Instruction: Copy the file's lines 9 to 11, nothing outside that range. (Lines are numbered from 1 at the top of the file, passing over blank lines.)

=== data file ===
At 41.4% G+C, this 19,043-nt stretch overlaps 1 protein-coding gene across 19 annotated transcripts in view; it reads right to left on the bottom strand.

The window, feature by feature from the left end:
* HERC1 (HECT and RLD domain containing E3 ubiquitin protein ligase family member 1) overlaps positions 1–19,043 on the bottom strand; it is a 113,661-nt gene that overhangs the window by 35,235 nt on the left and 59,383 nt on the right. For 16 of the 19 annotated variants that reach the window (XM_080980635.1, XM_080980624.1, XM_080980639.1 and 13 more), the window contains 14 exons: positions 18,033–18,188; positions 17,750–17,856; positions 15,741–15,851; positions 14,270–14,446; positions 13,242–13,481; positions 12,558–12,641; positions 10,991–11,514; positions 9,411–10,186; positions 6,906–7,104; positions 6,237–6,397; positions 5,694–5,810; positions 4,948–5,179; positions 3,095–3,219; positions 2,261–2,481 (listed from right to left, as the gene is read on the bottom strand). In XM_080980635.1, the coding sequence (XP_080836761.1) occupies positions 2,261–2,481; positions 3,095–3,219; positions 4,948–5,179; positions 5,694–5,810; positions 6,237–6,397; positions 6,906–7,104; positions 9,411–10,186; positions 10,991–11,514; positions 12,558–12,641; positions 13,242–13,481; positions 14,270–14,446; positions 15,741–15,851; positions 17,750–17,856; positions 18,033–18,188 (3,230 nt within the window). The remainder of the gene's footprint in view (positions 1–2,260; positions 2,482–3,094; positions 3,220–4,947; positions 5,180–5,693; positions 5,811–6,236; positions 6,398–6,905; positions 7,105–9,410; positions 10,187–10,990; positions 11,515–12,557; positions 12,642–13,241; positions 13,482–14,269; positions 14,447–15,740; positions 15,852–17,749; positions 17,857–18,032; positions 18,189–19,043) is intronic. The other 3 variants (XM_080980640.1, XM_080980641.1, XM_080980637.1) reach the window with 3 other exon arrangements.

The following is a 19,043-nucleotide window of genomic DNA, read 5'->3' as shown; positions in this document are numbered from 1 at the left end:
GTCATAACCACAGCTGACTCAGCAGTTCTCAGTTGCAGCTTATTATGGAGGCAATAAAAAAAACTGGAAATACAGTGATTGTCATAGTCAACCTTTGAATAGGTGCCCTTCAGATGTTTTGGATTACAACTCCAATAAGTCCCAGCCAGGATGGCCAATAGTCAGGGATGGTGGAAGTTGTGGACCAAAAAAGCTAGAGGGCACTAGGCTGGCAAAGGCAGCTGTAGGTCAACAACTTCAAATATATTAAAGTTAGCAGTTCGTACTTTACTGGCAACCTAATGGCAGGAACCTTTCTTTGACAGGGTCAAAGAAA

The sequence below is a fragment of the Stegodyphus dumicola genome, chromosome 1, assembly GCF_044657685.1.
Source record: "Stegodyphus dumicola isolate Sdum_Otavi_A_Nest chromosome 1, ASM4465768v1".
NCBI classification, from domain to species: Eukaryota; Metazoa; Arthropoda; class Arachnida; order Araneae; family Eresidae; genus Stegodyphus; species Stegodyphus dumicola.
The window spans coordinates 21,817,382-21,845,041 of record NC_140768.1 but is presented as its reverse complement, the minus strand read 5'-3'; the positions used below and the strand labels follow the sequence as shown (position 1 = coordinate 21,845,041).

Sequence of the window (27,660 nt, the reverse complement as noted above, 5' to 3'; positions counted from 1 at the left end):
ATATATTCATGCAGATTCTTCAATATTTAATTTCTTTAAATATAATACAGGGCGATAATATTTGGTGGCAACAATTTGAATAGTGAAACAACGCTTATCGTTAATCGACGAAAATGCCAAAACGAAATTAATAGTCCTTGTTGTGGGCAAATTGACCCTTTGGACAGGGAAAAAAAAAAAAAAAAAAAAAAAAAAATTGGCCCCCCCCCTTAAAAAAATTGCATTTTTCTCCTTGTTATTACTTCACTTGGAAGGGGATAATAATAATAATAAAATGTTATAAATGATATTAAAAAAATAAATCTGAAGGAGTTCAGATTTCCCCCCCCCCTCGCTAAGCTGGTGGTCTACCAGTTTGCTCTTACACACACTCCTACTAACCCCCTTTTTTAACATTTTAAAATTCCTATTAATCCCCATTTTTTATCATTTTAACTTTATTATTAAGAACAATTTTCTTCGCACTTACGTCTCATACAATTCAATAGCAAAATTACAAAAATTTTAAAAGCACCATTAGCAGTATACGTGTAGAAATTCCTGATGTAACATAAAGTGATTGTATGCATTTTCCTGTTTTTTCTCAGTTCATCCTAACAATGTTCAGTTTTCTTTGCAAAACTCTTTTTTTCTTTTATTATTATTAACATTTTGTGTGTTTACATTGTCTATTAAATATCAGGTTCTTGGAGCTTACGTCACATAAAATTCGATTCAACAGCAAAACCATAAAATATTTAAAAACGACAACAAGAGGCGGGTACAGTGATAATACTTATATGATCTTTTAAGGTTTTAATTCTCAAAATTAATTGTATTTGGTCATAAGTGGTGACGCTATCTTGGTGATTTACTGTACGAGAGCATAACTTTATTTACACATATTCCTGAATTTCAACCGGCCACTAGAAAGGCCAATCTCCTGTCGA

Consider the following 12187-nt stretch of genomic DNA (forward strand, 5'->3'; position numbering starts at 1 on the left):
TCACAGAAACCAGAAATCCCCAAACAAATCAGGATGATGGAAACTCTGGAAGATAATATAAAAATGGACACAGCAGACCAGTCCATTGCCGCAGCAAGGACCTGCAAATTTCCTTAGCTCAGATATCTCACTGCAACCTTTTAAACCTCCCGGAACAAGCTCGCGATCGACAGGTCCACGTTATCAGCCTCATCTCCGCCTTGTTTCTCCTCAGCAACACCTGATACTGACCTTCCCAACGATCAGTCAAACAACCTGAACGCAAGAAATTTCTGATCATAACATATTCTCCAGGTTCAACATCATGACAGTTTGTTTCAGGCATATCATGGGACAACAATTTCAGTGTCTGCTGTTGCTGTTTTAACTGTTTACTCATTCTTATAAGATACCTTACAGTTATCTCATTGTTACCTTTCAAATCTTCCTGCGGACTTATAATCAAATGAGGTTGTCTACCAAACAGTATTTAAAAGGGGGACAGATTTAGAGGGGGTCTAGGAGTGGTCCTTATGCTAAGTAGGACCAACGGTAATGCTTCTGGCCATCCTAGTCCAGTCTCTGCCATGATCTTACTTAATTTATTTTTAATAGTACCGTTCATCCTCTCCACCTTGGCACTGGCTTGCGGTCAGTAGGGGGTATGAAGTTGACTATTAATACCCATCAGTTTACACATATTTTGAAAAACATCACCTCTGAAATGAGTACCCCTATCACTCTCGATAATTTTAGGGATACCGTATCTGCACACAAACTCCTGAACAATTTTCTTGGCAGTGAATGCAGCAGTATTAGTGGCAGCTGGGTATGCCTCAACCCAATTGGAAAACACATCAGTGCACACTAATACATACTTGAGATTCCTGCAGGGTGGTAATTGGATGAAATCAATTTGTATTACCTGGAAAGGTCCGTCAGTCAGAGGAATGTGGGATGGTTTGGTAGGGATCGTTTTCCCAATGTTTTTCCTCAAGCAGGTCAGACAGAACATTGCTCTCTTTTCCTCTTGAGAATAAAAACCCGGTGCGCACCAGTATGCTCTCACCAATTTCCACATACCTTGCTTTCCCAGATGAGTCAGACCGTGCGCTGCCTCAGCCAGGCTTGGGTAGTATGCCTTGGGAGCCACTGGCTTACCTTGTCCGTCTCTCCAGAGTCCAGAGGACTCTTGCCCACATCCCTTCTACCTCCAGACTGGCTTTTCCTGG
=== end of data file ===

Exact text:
The window spans coordinates 21,817,382-21,845,041 of record NC_140768.1 but is presented as its reverse complement, the minus strand read 5'-3'; the positions used below and the strand labels follow the sequence as shown (position 1 = coordinate 21,845,041).

Sequence of the window (27,660 nt, the reverse complement as noted above, 5' to 3'; positions counted from 1 at the left end):
ATATATTCATGCAGATTCTTCAATATTTAATTTCTTTAAATATAATACAGGGCGATAATATTTGGTGGCAACAATTTGAATAGTGAAACAACGCTTATCGTTAATCGACGAAAATGCCAAAACGAAATTAATAGTCCTTGTTGTGGGCAAATTGACCCTTTGGACAGGGAAAAAAAAAAAAAAAAAAAAAAAAAAATTGGCCCCCCCCCTTAAAAAAATTGCATTTTTCTCCTTGTTATTACTTCACTTGGAAGGGGATAATAATAATAATAAAATGTTATAAATGATATTAAAAAAATAAATCTGAAGGAGTTCAGATTTCCCCCCCCCCTCGCTAAGCTGGTGGTCTACCAGTTTGCTCTTACACACACTCCTACTAACCCCCTTTTTTAACATTTTAAAATTCCTATTAATCCCCATTTTTTATCATTTTAACTTTATTATTAAGAACAATTTTCTTCGCACTTACGTCTCATACAATTCAATAGCAAAATTACAAAAATTTTAAAAGCACCATTAGCAGTATACGTGTAGAAATTCCTGATGTAACATAAAGTGATTGTATGCATTTTCCTGTTTTTTCTCAGTTCATCCTAACAATGTTCAGTTTTCTTTGCAAAACTCTTTTTTTCTTTTATTATTATTAACATTTTGTGTGTTTACATTGTCTATTAAATATCAGGTTCTTGGAGCTTACGTCACATAAAATTCGATTCAACAGCAAAACCATAAAATATTTAAAAACGACAACAAGAGGCGGGTACAGTGATAATACTTATATGATCTTTTAAGGTTTTAATTCTCAAAATTAATTGTATTTGGTCATAAGTGGTGACGCTATCTTGGTGATTTACTGTACGAGAGCATAACTTTATTTACACATATTCCTGAATTTCAACCGGCCACTAGAAAGGCCAATCTCCTGTCGA